import Prelude hiding (read)

-- | Create a new @\".tar\"@ file from a directory of files.
-- It is equivalent to calling the standard @tar@ program like so:
-- @$ tar -f tarball.tar -C base -c dir@
-- This assumes a directory @.\/base\/dir@ with files inside, eg
-- @.\/base\/dir\/foo.txt@. The file names inside the resulting tar file will be
-- relative to @dir@, eg @dir\/foo.txt@.
-- This is a high level \"all in one\" operation. Since you may need variations
-- on this function it is instructive to see how it is written. It is just:
-- > BS.writeFile tar . Tar.write =<< Tar.pack base paths
-- Notes:
-- The files and directories must not change during this operation or the
-- result is not well defined.
-- The intention of this function is to create tarballs that are portable
-- between systems. It is /not/ suitable for doing file system backups because
-- file ownership and permissions are not fully preserved. File ownership is
-- not preserved at all. File permissions are set to simple portable values:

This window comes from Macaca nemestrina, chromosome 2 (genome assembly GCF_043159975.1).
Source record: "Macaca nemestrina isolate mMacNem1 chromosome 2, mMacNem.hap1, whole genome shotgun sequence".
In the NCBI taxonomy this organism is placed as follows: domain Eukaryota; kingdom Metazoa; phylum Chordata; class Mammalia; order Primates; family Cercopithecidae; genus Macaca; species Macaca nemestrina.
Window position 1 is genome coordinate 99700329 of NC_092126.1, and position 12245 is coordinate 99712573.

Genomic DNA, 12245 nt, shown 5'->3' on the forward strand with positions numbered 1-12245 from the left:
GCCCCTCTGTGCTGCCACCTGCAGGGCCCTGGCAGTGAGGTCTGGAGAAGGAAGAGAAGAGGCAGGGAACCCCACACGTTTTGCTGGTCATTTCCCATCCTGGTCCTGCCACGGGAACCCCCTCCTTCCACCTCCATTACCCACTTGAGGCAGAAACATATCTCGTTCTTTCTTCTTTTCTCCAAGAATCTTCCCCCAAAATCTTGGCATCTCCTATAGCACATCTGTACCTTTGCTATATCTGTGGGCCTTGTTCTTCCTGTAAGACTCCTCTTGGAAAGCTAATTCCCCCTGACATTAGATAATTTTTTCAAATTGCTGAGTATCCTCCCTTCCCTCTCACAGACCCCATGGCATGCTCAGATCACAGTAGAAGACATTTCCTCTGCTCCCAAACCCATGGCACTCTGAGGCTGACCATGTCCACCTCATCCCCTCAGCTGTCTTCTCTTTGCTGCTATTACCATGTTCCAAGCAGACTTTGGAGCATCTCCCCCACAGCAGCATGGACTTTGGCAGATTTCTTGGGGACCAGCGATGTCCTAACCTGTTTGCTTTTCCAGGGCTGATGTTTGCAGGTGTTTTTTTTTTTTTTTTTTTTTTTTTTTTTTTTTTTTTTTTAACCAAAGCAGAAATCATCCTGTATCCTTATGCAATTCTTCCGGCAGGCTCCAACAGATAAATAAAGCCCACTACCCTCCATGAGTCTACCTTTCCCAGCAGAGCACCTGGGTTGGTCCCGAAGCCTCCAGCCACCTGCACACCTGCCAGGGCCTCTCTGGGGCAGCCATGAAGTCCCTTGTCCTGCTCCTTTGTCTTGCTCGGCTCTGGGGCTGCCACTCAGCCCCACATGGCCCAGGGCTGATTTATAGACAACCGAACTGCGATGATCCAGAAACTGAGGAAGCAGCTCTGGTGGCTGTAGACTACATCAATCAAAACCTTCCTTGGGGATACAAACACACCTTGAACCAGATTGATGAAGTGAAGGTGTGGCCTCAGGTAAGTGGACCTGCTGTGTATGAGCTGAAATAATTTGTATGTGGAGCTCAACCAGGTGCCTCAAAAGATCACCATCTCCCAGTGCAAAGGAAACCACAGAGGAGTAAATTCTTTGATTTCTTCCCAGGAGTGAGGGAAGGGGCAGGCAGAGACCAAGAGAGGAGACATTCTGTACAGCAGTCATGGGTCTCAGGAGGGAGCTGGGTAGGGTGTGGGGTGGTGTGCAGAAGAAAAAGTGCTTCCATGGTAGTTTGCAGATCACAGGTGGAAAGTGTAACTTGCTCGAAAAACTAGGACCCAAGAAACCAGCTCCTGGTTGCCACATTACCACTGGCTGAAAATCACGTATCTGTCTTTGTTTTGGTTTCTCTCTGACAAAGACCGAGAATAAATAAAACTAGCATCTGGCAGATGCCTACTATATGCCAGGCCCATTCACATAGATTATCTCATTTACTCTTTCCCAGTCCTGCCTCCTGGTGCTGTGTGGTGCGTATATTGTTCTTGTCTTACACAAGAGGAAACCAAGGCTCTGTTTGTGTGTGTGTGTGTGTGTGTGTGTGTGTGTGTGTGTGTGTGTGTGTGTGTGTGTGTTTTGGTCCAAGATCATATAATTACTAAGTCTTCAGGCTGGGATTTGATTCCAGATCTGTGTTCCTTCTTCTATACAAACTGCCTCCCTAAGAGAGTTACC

-- * @rw-r--r--@ for normal files
-- * @rwxr-xr-x@ for executable files
-- * @rwxr-xr-x@ for directories
create :: FilePath   -- ^ Path of the \".tar\" file to write.
       -> FilePath   -- ^ Base directory
       -> [FilePath] -- ^ Files and directories to archive, relative to base dir
       -> IO ()
create tar base paths = BS.writeFile tar . write =<< pack base paths

-- | Extract all the files contained in a @\".tar\"@ file.
-- It is equivalent to calling the standard @tar@ program like so:
-- @$ tar -x -f tarball.tar -C dir@
-- So for example if the @tarball.tar@ file contains @foo\/bar.txt@ then this
-- will extract it to @dir\/foo\/bar.txt@.
-- This is a high level \"all in one\" operation. Since you may need variations
-- on this function it is instructive to see how it is written. It is just:
-- > Tar.unpack dir . Tar.read =<< BS.readFile tar
-- Notes:
-- Extracting can fail for a number of reasons. The tarball may be incorrectly